Quite simply: What is this animal?
I have searched through various wildlife identification guides (particularly ducks and geese) and have so far not found anything close.
I believe this is a bar-headed goose.
The Bar-headed Goose has a white head with distinctive black bars or stripes on its head, black extending down the front and back of the neck, leaving a white stripe down the sides of the neck, the upper parts and breast are medium grey, flanks are grey turning brown on rear flanks, vent and tail border are white, beak is yellow-orange with black tip, and legs and feet are yellow-orange. Both sexes are alike.
Size: Typical Adult is 71-76cm (28-30in).
Food: Aquatic plants, grasses, wheat, barley, and rice.
Habitat/Range: Wetlands, high-altitude lakes, and cultivated fields in central Asia, and Tibet. They winter further south in India, Pakistan, and Bangladesh.
Pairing: They're monogamous throughout a breeding season, and generally gather in colonies of up to 1,000 pairs. (Note the group in the final picture below.)
This unique goose is the highest flying bird found, according to a fascinating study reported in National Geographic. Yearly migration is triggered by an environmental signal that allows them to miss the summer monsoon season and the worst winter storms. To migrate from India to Mongolia for breeding, they have to fly over the Himalaya mountain range, the tallest mountain range in the world.
In 2009, an international team of researchers tagged 25 bar-headed geese in India with GPS transmitters in order to monitor their two-month migration. They reached a peak height of nearly 21,120 feet (6,437 meters), and covered a distance up to 5,000 miles (8,000 kilometers)!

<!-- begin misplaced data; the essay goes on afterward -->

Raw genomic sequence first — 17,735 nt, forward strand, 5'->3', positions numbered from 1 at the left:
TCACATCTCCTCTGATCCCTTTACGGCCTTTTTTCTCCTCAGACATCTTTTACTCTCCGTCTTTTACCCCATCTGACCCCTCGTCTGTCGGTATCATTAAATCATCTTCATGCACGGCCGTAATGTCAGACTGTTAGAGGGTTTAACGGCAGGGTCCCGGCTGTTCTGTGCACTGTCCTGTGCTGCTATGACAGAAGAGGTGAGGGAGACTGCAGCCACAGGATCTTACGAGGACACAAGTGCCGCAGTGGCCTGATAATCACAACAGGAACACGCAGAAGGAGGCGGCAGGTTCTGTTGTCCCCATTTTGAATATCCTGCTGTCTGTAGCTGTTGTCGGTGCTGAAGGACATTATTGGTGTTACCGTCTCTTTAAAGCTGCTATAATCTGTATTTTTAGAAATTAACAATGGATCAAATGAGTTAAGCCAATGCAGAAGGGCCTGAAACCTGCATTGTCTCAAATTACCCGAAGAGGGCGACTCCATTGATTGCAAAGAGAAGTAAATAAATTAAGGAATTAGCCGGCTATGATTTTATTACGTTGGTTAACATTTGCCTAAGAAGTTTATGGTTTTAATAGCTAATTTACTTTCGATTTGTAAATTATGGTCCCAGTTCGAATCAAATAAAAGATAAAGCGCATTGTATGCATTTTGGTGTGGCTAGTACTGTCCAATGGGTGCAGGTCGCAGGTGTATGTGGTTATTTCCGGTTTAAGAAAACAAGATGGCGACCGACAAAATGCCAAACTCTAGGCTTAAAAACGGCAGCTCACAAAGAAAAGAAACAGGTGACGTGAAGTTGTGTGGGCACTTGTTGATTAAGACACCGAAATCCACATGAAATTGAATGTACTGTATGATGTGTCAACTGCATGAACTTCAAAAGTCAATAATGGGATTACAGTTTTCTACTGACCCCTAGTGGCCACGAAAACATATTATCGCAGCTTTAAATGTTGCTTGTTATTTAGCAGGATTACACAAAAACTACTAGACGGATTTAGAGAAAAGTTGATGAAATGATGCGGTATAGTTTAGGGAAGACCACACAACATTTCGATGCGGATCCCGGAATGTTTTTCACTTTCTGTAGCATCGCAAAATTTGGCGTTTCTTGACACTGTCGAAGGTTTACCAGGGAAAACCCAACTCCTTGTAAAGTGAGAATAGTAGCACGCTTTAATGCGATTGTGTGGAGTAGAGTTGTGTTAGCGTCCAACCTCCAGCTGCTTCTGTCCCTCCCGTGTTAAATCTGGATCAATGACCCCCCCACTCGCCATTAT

The birds made frequent rest stops during the migration, but they appear to have flown over the Himalayan portion of their journey in a single effort that took about eight hours on average and that included little or no rest. A similar intense climb could kill a human without proper acclimatization, Hawkes said.
They need extreme amounts of energy. Other high-flyers glide on currents, but these flap their wings the whole time. (See the picture below.) They can fly over 50 miles an hour without wind to assist them, and their strength enables them to fly in crosswinds without being blown off course!
They fly through the passes of the highest mountains with winds that blow at speeds of more than 200 mph and temperatures low enough to freeze exposed flesh instantly. At this height, oxygen levels drop by one-third; even kerosene cannot burn there and helicopters cannot fly there.
A source of the above information has a number of pictures, a recording of their vocalizations, and a video of the geese in action.